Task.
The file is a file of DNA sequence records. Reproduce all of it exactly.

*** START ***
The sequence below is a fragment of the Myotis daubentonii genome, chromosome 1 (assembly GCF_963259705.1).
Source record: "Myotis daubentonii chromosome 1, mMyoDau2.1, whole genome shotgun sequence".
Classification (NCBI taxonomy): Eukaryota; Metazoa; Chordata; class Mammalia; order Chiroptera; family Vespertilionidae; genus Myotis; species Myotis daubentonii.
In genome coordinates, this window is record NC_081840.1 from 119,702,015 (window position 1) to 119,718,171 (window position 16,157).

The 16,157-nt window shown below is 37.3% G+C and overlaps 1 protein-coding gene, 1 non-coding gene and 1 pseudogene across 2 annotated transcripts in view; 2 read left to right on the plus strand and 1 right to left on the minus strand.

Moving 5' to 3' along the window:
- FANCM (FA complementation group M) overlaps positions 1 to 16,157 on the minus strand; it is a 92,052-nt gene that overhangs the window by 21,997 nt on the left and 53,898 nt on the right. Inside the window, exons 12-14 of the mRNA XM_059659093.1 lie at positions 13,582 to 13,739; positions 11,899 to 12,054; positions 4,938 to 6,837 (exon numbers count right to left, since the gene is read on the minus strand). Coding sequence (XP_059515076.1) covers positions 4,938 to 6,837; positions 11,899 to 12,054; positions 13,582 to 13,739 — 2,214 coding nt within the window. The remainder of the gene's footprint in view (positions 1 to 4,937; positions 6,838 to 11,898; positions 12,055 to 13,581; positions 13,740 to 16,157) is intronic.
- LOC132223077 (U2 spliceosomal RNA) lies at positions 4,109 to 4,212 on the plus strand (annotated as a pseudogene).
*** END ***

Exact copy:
The sequence below is a fragment of the Myotis daubentonii genome, chromosome 1 (assembly GCF_963259705.1).
Source record: "Myotis daubentonii chromosome 1, mMyoDau2.1, whole genome shotgun sequence".
Classification (NCBI taxonomy): Eukaryota; Metazoa; Chordata; class Mammalia; order Chiroptera; family Vespertilionidae; genus Myotis; species Myotis daubentonii.
In genome coordinates, this window is record NC_081840.1 from 119,702,015 (window position 1) to 119,718,171 (window position 16,157).

The 16,157-nt window shown below is 37.3% G+C and overlaps 1 protein-coding gene, 1 non-coding gene and 1 pseudogene across 2 annotated transcripts in view; 2 read left to right on the plus strand and 1 right to left on the minus strand.

Moving 5' to 3' along the window:
- FANCM (FA complementation group M) overlaps positions 1 to 16,157 on the minus strand; it is a 92,052-nt gene that overhangs the window by 21,997 nt on the left and 53,898 nt on the right. Inside the window, exons 12-14 of the mRNA XM_059659093.1 lie at positions 13,582 to 13,739; positions 11,899 to 12,054; positions 4,938 to 6,837 (exon numbers count right to left, since the gene is read on the minus strand). Coding sequence (XP_059515076.1) covers positions 4,938 to 6,837; positions 11,899 to 12,054; positions 13,582 to 13,739 — 2,214 coding nt within the window. The remainder of the gene's footprint in view (positions 1 to 4,937; positions 6,838 to 11,898; positions 12,055 to 13,581; positions 13,740 to 16,157) is intronic.
- LOC132223077 (U2 spliceosomal RNA) lies at positions 4,109 to 4,212 on the plus strand (annotated as a pseudogene).